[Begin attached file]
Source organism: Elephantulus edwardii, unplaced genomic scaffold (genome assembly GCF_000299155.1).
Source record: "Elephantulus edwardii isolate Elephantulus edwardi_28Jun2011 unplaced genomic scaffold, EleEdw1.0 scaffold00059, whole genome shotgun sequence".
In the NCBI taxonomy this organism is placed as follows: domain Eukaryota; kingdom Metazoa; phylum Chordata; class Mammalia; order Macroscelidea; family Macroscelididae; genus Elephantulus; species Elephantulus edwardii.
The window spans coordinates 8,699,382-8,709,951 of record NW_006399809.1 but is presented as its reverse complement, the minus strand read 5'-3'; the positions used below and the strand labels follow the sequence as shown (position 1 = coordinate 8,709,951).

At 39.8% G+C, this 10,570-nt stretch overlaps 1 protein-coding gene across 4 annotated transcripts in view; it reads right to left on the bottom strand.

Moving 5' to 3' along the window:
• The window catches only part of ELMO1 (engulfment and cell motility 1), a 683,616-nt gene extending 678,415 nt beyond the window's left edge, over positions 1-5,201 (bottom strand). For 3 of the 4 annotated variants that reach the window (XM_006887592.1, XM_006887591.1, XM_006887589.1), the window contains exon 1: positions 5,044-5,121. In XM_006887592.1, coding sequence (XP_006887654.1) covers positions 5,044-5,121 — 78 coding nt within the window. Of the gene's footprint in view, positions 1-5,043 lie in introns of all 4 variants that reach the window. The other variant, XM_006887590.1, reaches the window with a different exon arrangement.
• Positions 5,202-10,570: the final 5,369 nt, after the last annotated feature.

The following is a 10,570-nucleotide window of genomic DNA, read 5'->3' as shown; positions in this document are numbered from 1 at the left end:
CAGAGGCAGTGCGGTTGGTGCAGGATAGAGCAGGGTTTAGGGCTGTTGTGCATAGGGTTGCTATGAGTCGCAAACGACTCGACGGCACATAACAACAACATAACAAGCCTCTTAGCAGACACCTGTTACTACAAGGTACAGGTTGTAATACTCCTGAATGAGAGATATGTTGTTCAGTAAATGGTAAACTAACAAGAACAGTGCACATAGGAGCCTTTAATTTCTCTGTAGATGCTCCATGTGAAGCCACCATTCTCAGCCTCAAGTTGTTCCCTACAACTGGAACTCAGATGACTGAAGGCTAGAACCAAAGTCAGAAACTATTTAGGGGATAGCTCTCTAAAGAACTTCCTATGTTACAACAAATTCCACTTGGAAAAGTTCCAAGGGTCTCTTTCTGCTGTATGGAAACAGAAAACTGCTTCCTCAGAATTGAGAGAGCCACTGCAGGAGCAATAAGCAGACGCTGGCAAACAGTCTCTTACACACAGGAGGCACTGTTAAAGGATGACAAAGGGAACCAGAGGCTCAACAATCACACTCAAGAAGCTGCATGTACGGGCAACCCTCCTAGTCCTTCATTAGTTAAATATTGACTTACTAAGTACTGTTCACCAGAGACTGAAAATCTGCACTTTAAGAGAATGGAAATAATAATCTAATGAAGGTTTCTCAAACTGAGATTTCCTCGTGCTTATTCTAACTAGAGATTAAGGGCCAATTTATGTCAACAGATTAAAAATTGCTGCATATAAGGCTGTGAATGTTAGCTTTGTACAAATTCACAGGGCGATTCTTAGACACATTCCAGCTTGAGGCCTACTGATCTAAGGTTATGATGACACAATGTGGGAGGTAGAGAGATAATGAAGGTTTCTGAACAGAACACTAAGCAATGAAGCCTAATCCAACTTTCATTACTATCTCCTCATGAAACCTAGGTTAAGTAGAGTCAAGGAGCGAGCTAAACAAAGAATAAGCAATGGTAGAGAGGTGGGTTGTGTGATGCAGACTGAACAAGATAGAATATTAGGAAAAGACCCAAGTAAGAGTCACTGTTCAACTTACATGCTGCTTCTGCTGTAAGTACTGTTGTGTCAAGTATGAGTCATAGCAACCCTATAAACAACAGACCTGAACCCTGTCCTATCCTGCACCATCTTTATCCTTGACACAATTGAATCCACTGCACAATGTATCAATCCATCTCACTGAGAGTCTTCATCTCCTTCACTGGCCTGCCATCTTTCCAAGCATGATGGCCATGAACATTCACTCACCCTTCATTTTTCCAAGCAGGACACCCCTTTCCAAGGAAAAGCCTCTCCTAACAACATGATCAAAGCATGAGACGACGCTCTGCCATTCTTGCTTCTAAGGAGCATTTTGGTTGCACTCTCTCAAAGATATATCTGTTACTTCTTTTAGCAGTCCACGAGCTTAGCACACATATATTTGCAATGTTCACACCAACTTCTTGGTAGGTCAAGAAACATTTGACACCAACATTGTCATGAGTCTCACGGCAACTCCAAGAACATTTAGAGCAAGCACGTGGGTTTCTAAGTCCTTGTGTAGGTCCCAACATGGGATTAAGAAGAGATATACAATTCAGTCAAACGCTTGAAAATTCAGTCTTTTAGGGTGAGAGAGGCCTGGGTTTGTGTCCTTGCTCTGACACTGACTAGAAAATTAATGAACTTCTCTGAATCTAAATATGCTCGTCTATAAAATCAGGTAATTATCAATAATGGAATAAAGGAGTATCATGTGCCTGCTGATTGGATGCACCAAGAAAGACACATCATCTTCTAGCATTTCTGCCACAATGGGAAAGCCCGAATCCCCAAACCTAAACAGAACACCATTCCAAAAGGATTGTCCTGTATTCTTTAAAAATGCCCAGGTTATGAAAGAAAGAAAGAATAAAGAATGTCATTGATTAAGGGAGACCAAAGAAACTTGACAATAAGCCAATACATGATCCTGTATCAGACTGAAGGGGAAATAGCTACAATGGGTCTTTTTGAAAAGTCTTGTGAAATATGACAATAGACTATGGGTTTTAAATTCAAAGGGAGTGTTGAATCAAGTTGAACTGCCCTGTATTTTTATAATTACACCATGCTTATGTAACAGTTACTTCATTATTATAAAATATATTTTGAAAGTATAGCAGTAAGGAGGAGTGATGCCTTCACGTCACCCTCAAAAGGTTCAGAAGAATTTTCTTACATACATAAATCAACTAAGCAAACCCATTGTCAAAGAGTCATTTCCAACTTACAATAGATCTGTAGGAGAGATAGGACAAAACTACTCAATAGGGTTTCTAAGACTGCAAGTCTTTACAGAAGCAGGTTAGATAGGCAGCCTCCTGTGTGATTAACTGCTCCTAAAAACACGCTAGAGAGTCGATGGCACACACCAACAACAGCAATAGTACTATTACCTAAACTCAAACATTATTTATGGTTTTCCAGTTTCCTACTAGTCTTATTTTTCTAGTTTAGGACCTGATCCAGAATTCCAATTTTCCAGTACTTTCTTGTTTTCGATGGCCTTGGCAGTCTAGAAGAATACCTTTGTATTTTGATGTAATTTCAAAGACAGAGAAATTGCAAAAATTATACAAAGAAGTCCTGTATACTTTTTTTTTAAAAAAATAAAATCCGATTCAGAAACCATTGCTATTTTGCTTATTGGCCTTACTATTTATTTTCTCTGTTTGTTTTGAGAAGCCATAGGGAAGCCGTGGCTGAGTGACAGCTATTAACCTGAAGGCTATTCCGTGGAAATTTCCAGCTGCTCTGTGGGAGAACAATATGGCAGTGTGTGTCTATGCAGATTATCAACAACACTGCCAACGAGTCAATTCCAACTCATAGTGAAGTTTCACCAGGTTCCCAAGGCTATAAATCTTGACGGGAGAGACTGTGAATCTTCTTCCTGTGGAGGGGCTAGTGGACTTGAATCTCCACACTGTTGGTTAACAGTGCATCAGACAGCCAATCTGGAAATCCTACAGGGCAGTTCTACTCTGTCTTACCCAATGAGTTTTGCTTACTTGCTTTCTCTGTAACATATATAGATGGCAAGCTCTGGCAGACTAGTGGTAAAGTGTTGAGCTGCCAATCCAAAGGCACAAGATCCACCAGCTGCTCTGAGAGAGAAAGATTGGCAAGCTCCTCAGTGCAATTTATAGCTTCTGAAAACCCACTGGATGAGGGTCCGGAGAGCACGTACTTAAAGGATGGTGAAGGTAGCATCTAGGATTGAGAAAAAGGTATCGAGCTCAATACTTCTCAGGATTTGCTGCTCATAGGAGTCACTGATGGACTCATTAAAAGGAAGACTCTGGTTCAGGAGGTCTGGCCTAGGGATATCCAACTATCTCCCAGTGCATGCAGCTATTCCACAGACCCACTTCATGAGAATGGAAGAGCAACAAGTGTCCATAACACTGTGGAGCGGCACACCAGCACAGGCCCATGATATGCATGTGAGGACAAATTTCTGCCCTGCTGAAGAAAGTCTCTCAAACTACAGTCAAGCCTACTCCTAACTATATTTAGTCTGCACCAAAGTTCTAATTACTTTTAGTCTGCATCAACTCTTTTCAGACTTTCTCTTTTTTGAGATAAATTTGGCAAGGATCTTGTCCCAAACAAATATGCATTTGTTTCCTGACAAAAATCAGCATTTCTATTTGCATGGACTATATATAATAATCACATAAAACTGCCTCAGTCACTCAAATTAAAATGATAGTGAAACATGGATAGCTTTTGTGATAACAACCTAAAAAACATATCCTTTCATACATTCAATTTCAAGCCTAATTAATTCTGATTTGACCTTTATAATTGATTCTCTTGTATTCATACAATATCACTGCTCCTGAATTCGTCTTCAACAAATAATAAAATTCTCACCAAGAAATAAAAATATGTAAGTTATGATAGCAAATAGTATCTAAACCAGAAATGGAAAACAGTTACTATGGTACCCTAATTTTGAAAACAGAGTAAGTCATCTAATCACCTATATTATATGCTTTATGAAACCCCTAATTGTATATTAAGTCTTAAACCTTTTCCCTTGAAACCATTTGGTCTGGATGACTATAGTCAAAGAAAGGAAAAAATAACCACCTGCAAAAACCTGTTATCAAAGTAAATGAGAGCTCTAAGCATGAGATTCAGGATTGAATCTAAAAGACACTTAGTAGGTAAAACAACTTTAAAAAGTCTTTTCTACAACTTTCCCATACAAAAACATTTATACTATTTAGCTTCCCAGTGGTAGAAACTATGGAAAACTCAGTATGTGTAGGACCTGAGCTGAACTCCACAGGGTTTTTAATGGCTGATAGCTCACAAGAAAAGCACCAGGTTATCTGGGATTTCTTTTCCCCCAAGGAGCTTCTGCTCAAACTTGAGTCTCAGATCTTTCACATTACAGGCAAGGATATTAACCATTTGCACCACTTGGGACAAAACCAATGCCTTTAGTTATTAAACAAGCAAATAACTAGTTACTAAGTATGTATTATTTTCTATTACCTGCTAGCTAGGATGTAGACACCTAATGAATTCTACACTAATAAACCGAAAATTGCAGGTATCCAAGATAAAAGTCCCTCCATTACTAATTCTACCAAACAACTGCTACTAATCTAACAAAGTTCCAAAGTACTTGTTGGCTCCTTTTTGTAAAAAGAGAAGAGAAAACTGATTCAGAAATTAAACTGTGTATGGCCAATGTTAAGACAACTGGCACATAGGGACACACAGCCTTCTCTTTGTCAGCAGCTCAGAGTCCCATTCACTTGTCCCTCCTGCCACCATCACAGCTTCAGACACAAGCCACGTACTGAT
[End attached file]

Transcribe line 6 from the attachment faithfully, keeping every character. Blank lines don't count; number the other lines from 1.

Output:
Moving 5' to 3' along the window: